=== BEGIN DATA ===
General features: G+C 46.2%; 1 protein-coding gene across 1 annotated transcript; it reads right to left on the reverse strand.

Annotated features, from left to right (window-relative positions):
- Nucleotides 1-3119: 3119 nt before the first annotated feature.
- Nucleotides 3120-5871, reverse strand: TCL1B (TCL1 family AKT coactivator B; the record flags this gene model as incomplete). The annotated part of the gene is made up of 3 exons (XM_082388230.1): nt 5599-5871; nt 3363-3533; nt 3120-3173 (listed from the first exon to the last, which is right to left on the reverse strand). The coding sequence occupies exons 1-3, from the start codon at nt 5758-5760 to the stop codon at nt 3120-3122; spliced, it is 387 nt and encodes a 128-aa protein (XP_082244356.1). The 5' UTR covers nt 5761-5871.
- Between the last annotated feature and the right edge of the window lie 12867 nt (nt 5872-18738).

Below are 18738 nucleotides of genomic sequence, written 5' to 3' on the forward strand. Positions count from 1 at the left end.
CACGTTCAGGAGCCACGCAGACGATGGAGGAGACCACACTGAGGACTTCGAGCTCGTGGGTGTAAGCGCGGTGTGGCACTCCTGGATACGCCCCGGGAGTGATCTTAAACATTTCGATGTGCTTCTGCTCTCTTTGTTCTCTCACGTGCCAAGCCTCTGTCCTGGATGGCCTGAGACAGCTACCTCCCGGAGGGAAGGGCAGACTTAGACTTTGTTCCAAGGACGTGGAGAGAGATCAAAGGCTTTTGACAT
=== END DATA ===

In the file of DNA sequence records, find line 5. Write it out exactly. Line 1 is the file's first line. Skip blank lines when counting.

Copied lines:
- Between the last annotated feature and the right edge of the window lie 12867 nt (nt 5872-18738).